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Useful Notes / Canada

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And flourish green o'er freedom's home/The Maple Leaf forever!

"Mon pays, ce n'est pas un pays; c'est l'hiver."note 
Gilles Vigneault

Canada is a Northern American country and the second largest country in the world by areanote . Compared to other countries its population (37 million people) is rather modest at best, with a population density of only 3.7 people per square kilometre (the United Kingdom squeezes 281 people into the same space). The ten provinces and three Northern territories maintain a friendly rivalry, usually resorting to snide jokes and CFL (Canadian football) playoffs. Why is it like this? Mainly because of the country's confusing origins as a former British and French colony and exacerbated regional differences between the west, center, and east. That said, Canada is still a unified country, and the regional rivalry that goes on is similar to that of any other country.

Three of the most memorable moments to most Canadians in their history include: the War of 1812 in which a fledgling colony was defended from the invading southern forces from the United States; the 1917 Battle of Vimy Ridge in which the outstanding logistician and professional engineer General Arthur William Currie (equal only to the Australian General and Civil Engineer John Monash) captured a godforsaken ridge from the Germans and successfully held it against counter-attack; and finally, Game 8, 1972, Canada v. Soviet Union, a championship hockey game that older Canadians still remember to this day.note .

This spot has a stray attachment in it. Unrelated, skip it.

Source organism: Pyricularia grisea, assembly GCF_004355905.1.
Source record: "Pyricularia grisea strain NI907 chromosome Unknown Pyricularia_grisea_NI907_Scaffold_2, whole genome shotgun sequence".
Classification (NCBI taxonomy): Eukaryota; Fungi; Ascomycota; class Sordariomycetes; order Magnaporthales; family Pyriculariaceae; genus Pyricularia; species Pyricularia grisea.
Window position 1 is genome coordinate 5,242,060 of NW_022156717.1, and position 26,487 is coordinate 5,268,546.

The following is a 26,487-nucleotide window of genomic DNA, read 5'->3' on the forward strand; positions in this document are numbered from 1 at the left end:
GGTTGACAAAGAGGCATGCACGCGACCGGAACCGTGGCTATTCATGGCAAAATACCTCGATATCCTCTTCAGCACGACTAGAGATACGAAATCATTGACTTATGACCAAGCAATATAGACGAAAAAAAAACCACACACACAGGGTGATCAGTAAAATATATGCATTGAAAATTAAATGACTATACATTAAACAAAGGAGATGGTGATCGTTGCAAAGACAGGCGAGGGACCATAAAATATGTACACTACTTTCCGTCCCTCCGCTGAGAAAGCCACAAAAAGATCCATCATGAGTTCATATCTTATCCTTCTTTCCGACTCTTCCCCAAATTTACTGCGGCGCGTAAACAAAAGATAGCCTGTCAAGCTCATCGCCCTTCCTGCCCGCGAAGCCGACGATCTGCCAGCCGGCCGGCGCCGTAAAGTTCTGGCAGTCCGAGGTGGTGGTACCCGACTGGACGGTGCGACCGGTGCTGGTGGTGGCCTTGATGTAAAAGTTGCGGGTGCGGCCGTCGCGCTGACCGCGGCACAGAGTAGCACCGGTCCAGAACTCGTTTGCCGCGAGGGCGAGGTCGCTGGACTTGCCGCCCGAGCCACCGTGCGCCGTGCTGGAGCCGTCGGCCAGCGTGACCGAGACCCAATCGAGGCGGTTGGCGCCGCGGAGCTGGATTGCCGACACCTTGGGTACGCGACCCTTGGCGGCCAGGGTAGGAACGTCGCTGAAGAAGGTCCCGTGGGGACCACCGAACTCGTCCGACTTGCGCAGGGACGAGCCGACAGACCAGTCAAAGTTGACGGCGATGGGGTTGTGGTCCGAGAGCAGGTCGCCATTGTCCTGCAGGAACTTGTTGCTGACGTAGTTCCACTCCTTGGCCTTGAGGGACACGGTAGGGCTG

Insisting that Canada is still a Dominion of the United Kingdom or is in any way in some sort of union with the United States is bound to stir up some backdraft amongst Canadians, as will suggesting that the French-speaking province of Quebec should be independent (outside of Quebec, minus certain parts of Montreal). There is still a relationship between UK and Canada, as Canada is a constitutional monarchy, so the British monarch has a few roles, such as appointing the Governor-General of Canada.

Culturally, Canadians are perceived as being modest, quiet, shy, always apologizing, and a bit like a backwards rustic neighbour of the US (kind of like Minnesota writ large). Cultural similarities to America are profound, but those similarities are heatedly protested by Canadians. If one is asked to think of "Canada", generally the idea of plaid-wearing lumberjacks in a snow-filled pine forest where moose and beavers frolic about and bears savagely roam is imagined. Somewhere, ice hockey is filled in. Maple syrup (as well as the maple leaf, which is on Canada's flag) is commonly associated with Canada, and it's hard to imagine it not covered in snow and freezing.